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Before you get a new puppy, ask yourself this.

If you have recently looked into purchasing a puppy, you may have noticed that the puppy market is currently extremely saturated. Suddenly, everyone is breeding dogs and everyone has puppies and I see many breeders unable to sell pups, even entire litters. Now this may sound like simple supply and demand and no big deal, but in some instances it is a big deal, or at least it should be. Many of the breeders stepping back, taking breaks or even quitting all together are great, passionate, responsible ones and many of the ones stepping in are irresponsible, uneducated and inexperienced "backyard breeders". Watching this happen has got me thinking, so I have some questions for you, or for anyone who could potentially be looking for a new four legged family member.

Let me start by saying I fully support rescues and know that there are so many amazing dogs needing homes and many situations where rescuing a dog makes perfect sense. However, there are also many situations where buying from a responsible breeder makes more sense; both have their place. But this is not about rescue vs. breeder, this is about breeder vs. breeder.

So let's jump in. Whether you are a first time dog owner or an experienced dog owner, what is important to you when selecting a breeder to purchase a new puppy from? What do you look for? Is it important to you that the breeder be familiar with the lines they are working with? Or if they can tell you about the temperament of their lines, what type of home and family would be a good fit, etc? Does it matter to you if they do any health testing? How about what they would (or would not) do if your puppy had a serious genetic condition? How about the parents of the puppy and their pedigrees, does it matter if the breeder put thought and care into selecting a breeding they felt would produce outstanding dogs, both in appearance and temperament? Do you care about how the puppy will look at maturity or if it will be a nice representation of the breed you are buying? Do you care if the breeder is able to offer support and answer your questions not only during the sale, but throughout the life of the dog and help with anything, should you ever need it? What about if something unexpected caused you to have to temporarily or permanently rehome your dog, is having a breeder that is willing to take that dog back at any time for any reason important? Do you care about methods a breeder uses during the whelping of their puppies? Whether they are setting that puppy up to be a balanced and healthy dog right from the start, both in mind and body? Do you care if the space they are whelped in is kept clean, or if they are being properly desentized to different sounds, textures and experiences? Are you familiar with different whelping methods and their potential life long impact, good or bad, on your future dog? How about whether the breeder is able to give you a knowledgeable assessment of each pup and help you understand their personalities before you choose one? I could go on, but hopefully my point has been received by now.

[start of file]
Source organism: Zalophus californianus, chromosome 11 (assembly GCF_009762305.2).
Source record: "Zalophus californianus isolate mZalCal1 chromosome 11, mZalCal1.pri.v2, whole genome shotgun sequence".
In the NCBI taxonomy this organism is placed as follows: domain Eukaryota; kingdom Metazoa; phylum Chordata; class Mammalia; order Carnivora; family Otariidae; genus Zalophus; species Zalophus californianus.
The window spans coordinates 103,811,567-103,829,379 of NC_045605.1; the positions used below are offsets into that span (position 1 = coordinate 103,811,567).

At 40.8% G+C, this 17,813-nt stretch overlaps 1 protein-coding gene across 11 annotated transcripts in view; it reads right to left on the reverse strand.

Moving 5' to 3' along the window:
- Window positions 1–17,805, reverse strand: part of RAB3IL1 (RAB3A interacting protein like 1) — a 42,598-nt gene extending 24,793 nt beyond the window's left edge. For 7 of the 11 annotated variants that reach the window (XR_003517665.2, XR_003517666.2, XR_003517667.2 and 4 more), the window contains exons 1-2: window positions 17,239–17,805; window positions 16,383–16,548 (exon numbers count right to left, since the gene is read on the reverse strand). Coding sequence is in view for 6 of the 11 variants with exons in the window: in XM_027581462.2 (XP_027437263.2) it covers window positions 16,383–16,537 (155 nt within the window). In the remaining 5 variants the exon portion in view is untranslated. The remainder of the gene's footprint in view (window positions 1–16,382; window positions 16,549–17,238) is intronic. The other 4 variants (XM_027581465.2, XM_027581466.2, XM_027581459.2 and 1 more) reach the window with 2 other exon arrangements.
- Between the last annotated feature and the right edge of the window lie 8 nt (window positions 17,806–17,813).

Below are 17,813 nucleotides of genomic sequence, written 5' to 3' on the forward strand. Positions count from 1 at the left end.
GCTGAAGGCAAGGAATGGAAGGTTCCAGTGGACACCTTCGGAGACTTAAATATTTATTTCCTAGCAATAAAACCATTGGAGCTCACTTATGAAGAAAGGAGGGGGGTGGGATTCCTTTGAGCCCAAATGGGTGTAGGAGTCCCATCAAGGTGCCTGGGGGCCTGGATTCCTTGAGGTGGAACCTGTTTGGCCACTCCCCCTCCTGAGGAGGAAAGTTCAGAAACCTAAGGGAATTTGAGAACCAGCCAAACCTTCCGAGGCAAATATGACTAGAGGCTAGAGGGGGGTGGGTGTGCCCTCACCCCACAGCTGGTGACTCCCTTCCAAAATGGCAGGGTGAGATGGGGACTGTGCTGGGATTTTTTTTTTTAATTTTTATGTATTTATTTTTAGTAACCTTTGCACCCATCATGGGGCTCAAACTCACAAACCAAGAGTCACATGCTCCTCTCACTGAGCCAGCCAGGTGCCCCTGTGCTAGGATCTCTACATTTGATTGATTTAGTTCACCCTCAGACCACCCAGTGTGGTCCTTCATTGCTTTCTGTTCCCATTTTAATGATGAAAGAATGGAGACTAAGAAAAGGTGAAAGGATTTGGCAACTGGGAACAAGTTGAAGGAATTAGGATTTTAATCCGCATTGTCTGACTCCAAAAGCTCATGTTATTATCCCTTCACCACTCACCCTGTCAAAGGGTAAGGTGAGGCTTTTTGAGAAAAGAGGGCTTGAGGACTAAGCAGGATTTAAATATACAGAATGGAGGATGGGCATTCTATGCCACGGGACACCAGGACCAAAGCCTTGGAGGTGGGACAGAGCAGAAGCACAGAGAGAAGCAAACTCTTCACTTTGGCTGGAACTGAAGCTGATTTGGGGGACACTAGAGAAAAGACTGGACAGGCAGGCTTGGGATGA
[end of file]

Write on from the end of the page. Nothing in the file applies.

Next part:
This is why it matters, all of this. This is why it should be worth it to pay more for a pup from a reputable breeder than from a backyard breeder. Not only will you receive a better representation of the breed, which may include appearance, athleticism, drive, etc, but you'll receive the benefits of everything mentioned above. Health testing dogs is certainly not cheap, but neither are the vet bills for an unhealthy dog, not to mention the heartache. The hours, days, months and years many breeders spend bettering their own dogs and puppies they sell is priceless. A breeder who remains on call for you indefinitely to make sure all of your questions are answered and your relationship with your dog is successful, is invaluable. The difference between a puppy that has had around the clock care since birth, appropriate socialization, enrichment and given every opportunity to thrive versus a puppy who has not, is monumental. The blood, sweat and tears that goes into whelping the correct way is worth something. The tens of thousands (and thousands) invested in purchasing and breeding only the best dogs, the ones that the breeder feels proud to have their name and reputation stamped on, that also holds huge value. You are not only buying a puppy, you are buying all of this.

So yes, it may save you money upfront to purchase a dog from a backyard breeder with minimal time or money invested. One that you may never hear from again, that may sell you a dog with health issues and is nowhere to be found should you need help. One that did not take the time to do everything in their power to set your puppy up for success, in fact they did the bare minimum. Your choice to bargain shop for your new puppy could ultimately wind up costing you much more. #supportresponsiblebreeders


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